A Passage to Infinity: Medieval Indian Mathematics from Kerala and its Impact
Publication Year: 2009
DOI: http://dx.doi.org/10.4135/9788132108085
Subject: Mathematics, South Asia Studies
 Chapters
 Front Matter
 Back Matter
 Subject Index

 Chapter 1: Introduction
 Chapter 2: The Social Origins of the Kerala School
 Chapter 3: The Mathematical Origins of the Kerala School
 Chapter 4: The Highlights of Kerala Mathematics and Astronomy
 Chapter 5: Indian Trigonometry: From Ancient Beginnings to Nilakantha
 Chapter 6: Squaring the Circle: The Kerala Answer
 Chapter 7: Reaching for the Stars: The Power Series for Sines and Cosines
 Chapter 8: Changing Perspectives on Indian Mathematics
 Chapter 9: Exploring Transmissions: A Case Study of Kerala Mathematics
 Chapter 10: A Final Assessment

Copyright
Copyright © George Gheverghese Joseph, 2009
All rights reserved. No part of this book may be reproduced or utilised in any form or by any means, electronic or mechanical, including photocopying, recording or by any information storage or retrieval system, without permission in writing from the publisher.
First published in 2009 by
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Library of Congress CataloginginPublication Data
Joseph, George Gheverghese.
A passage to infinity: medieval Indian mathematics from Kerala and its impact/George Gheverghese Joseph.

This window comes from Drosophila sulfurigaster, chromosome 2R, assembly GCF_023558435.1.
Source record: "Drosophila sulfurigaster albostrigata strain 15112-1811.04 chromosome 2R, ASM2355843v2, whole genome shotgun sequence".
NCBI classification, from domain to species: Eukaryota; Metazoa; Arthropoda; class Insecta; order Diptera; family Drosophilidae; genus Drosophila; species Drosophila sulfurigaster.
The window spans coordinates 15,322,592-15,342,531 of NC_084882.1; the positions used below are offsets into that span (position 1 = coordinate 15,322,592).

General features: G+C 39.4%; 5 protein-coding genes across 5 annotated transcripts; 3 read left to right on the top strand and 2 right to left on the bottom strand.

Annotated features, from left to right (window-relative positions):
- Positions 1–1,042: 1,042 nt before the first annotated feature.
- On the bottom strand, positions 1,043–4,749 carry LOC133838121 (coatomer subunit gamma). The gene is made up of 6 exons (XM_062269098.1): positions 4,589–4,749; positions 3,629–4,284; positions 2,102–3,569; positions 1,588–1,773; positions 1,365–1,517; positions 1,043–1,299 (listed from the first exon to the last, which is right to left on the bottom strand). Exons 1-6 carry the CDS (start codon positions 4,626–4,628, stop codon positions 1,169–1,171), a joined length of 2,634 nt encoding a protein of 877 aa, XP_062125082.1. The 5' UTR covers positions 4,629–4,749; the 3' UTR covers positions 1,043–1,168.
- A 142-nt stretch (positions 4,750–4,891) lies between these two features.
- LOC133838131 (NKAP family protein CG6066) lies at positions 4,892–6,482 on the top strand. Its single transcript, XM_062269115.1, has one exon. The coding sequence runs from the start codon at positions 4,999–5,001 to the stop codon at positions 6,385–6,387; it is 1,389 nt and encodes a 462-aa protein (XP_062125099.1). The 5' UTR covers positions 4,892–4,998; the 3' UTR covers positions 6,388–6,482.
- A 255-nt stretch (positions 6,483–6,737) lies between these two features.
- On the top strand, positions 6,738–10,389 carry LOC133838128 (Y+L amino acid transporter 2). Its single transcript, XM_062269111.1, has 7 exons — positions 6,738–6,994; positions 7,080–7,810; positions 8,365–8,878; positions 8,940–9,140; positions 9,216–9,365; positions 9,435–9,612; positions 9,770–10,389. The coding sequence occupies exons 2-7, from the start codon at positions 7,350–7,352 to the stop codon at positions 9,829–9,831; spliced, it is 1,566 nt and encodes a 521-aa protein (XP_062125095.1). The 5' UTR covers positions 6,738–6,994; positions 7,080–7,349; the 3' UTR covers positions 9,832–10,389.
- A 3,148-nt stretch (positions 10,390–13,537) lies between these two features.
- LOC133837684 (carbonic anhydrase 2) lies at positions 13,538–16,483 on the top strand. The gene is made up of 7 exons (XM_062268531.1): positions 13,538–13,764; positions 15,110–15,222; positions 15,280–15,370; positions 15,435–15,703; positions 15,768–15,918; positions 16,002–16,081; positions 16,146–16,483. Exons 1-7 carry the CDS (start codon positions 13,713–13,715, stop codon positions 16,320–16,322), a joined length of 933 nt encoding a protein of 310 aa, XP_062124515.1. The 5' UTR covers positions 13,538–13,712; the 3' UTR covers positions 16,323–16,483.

p. cm.
Includes bibliographical references and index.
1. Mathematics—India—Kerala—History. 2. Mathematics, Medieval. 3. Astronomy, Medieval—India—Kerala. I. Title.
QA27.I4J67 510.954′830902—dc22 2009 2009035222
ISBN: 9788132101680 (HB)
The SAGE Team: Rekha Natarajan, Sushmita Banerjee and Trinankur Banerjee
Dedication
This book is dedicated to my six grandchildren, Sonya, Maya, Tabitha, Zinzi, Petra and Milo, who are encouraged to read whatever appeals to their minds and imaginations, think thoughts that uplift and always have a corner in their hearts for their Indian heritage.
List of Tables and Figures
Tables 2.1 Major Personalities and Texts (in Italics) in Indian Mathematics 12
 3.A.1 Applying Bhaskara I's Approximation Formula in Degrees 58
 3.A.2 Applying Bhaskara II's Approximation Formula in Radians 62
 5.1 Aryabhata's Sine Table 89
 5.2 Varahamihira's Table of SineDifferences 91
 5.3 Brahmagupta's Table of Sines 94
Figures 2.1 The Madhava (or Kerala) School of Indian Mathematics 16
 3.1 The Rat and Hawk: An Application of the Pythagorean Theorem 47
 4.1 Area = ½ Circumference × ½ Diameter 69
 4.2 The Chord of a Circle 70
 4.3 Summation of Arithmetical Series 72
 4.4 Circumradius of a Cyclical Quadrilateral 74
 5.1 The Length of a Chord 83
 5.2 Basic Concepts in Indian Trigonometry 84
 5.3 A Geometric Evaluation of RSines 99
 6.1 Summation of a Geometric Series: Visual Demonstration 115
 6.2 Summation of Geometric Series: A Geometric Demonstration 116
 6.3 Area under a Curve 118
 6.4 A Tangent to a Circle 119
 6.5 Derivation of the Madhava—Gregory Series 120
 6.6 Steps in the Derivation of the Madhava—Gregory Series Derivation. 122